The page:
Co-financing policy

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Co-financing means that countries contribute to the cost of Gavi-supported vaccines by procuring some of the required vaccine doses with non-Gavi funds

In June 2015, the Board approved an update to the co-financing policy that will take effect in January 2016. The new policy includes limited changes to the calculations for co-financing obligations for phase 1 (intermediate) countries. This page will be updated to reflect those new changes in January 2016, but currently describes the policy in effect through the end of 2015.

What is the purpose of Gavi's co-financing policy?

The co-financing policy encourages countries to plan for financially sustainable immunisation programmes in preparation for phasing out Gavi support for new vaccines. Recognising that the time frame for attaining financial sustainability varies across countries, the intermediate objective for the world's low-income countries is enhanced country ownership of vaccine financing.

When is the co-financing policy applied and how does it work?

Since 2007, all countries applying to Gavi for new vaccine support have been required to co-finance a portion of the cost of the requested vaccines.

The only exceptions from co-financing are vaccines for Inactivated Poliovirus (IPV), measles second dose, meningitis A, yellow fever preventive campaigns, human papilloma virus (HPV) demo and measles-rubella catch-up campaign.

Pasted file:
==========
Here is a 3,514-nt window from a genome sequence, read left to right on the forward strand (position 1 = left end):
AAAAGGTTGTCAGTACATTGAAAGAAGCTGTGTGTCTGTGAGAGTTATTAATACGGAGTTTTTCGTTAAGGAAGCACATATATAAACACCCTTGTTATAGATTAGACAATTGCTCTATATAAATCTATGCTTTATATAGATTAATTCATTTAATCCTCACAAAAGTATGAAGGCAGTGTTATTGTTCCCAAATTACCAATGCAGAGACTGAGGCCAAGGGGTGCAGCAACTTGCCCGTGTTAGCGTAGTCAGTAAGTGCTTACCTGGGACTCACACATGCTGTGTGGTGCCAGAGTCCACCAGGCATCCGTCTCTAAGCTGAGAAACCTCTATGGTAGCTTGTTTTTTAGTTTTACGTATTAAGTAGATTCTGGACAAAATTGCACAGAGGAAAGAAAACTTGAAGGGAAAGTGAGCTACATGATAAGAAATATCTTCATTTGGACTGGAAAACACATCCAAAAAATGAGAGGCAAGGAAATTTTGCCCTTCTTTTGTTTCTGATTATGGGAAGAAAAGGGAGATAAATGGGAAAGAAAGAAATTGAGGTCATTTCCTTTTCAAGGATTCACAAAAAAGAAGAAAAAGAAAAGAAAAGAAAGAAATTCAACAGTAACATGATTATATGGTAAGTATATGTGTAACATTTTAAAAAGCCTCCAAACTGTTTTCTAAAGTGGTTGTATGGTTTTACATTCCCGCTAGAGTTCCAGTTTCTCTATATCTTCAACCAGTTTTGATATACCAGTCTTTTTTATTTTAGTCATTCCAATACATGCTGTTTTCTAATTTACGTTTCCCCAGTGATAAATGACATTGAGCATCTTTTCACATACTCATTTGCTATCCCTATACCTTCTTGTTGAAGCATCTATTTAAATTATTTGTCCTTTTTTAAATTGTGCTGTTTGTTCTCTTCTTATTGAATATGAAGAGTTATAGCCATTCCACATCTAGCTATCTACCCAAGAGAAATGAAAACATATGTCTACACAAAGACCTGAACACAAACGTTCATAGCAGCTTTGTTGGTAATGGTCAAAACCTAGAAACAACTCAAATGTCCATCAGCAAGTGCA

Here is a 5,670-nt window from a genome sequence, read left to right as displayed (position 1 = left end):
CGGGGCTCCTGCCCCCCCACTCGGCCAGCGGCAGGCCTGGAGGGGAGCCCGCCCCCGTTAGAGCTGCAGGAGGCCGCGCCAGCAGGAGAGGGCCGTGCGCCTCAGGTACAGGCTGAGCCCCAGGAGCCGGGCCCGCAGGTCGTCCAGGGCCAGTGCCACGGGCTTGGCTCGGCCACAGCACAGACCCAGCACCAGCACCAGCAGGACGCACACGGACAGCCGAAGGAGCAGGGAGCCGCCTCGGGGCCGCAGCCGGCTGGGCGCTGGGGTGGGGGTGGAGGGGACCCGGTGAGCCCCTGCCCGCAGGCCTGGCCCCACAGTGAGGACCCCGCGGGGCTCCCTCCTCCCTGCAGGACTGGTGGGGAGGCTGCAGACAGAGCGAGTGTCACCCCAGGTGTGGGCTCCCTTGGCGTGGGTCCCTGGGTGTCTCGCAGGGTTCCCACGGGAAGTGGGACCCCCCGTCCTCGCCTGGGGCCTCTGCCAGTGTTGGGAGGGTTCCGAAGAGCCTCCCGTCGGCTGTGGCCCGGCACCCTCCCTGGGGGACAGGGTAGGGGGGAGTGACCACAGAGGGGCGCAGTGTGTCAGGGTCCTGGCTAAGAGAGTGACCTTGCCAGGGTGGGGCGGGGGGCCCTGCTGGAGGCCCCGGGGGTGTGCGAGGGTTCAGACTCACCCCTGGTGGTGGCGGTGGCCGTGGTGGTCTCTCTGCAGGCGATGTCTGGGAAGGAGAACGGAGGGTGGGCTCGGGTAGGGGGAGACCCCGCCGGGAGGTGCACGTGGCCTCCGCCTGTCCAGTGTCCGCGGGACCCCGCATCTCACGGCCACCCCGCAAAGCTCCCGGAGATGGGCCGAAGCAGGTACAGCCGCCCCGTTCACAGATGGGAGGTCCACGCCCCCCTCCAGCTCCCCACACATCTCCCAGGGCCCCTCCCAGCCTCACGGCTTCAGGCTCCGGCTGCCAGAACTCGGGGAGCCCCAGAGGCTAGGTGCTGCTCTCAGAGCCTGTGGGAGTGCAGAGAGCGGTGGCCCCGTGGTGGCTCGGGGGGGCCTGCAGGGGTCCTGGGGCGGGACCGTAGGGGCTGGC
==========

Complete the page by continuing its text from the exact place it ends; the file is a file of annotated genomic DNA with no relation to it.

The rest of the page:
The co-financing requirements are established on the basis of a country's income and are calculated on a per dose level. The three country groupings and their related co-financing requirements established under the co-financing policy are listed below.

Country co-financing groups

Country Group 

GNI per capita threshold 

Co-financing requirement 

Low Income Countries
(Initial Self-financing)

GNI per capita at or below the World Bank low-income threshold

(currently ≤$1,045)

$0.20 per dose

(no annual increase)

Intermediate Countries
(Phase 1 or Preparatory Transition)

GNI per capita above the World Bank low-income threshold but at or below the Gavi eligibility threshold

(currently >$1,045 to ≤$1,580)

Starts at $0.20 per dose and increases 15% annually

Graduating Countries
(Phase 2 or Accelerated Transition)

GNI per capita above the Gavi eligibility threshold

(currently $1,580)

Starts at an additional 20% of the difference between the projected price of the vaccine in the year Gavi support ends and the co-financing amount per dose paid in the preceding year, and increases linearly over four years to reach the projected price

Under the new eligibility and transition policy effective July 2015, country group labels have been revised. However, co-financing requirements remain the same until the new co-financing policy takes effect in January 2016. 

When was the co-financing policy approved and when will it be updated?

Gavi has applied a co-financing policy since 2007. Gavi's revised co-financing policy was approved by the Gavi Board in December 2010 and the new co-financing obligations took effect in 2012. The policy is scheduled for review and, if required, updating in 2015.

Co-financing, an investment in our children

Co-financing new vaccines is central to Rwanda’s plans to meet MDG 4 on reducing child mortality, says Dr. Agnes Binagwaho, Permanent Secretary at Rwanda's Health Ministry.


Viewpoint

Agnes Binagwaho

+4 million

Gavi support had contributed to immunising more than four million children against rotavirus diarrhoea by the end of 2013.

WHO/UNICEF

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